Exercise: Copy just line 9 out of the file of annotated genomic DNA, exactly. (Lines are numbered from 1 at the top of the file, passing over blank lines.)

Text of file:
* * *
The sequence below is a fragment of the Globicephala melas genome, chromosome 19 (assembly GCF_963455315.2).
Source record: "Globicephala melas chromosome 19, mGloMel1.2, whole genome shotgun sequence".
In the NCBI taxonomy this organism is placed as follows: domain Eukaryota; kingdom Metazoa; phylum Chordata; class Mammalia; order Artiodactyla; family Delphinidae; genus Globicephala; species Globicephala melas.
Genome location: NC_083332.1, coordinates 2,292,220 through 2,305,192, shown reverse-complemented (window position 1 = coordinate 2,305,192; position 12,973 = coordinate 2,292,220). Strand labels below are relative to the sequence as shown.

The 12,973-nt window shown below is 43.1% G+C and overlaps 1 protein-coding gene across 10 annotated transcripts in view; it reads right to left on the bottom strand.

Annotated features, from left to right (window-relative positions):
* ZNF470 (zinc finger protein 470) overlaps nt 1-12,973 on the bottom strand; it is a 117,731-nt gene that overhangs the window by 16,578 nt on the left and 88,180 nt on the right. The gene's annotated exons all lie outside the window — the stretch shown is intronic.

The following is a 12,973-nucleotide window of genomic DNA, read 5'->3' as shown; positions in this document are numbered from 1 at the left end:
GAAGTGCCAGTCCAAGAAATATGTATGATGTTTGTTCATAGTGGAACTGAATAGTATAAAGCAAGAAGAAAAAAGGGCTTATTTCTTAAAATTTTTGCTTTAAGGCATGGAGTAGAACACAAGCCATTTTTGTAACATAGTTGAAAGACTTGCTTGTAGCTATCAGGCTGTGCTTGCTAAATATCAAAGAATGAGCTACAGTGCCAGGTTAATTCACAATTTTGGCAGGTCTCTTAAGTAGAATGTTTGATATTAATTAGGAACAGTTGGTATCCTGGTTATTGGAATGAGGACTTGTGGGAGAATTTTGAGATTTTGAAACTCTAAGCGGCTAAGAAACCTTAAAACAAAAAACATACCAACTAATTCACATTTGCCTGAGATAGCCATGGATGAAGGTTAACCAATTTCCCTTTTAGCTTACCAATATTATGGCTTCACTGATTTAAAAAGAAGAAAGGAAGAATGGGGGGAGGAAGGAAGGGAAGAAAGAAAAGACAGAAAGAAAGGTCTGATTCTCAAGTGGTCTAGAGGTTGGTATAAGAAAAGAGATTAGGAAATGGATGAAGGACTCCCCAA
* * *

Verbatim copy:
GAAGTGCCAGTCCAAGAAATATGTATGATGTTTGTTCATAGTGGAACTGAATAGTATAAAGCAAGAAGAAAAAAGGGCTTATTTCTTAAAATTTTTGCTTTAAGGCATGGAGTAGAACACAAGCCATTTTTGTAACATAGTTGAAAGACTTGCTTGTAGCTATCAGGCTGTGCTTGCTAAATATCAAAGAATGAGCTACAGTGCCAGGTTAATTCACAATTTTGGCAGGTCTCTTAAGTAGAATGTTTGATATTAATTAGGAACAGTTGGTATCCTGGTTATTGGAATGAGGACTTGTGGGAGAATTTTGAGATTTTGAAACTCTAAGCGGCTAAGAAACCTTAAAACAAAAAACATACCAACTAATTCACATTTGCCTGAGATAGCCATGGATGAAGGTTAACCAATTTCCCTTTTAGCTTACCAATATTATGGCTTCACTGATTTAAAAAGAAGAAAGGAAGAATGGGGGGAGGAAGGAAGGGAAGAAAGAAAAGACAGAAAGAAAGGTCTGATTCTCAAGTGGTCTAGAGGTTGGTATAAGAAAAGAGATTAGGAAATGGATGAAGGACTCCCCAA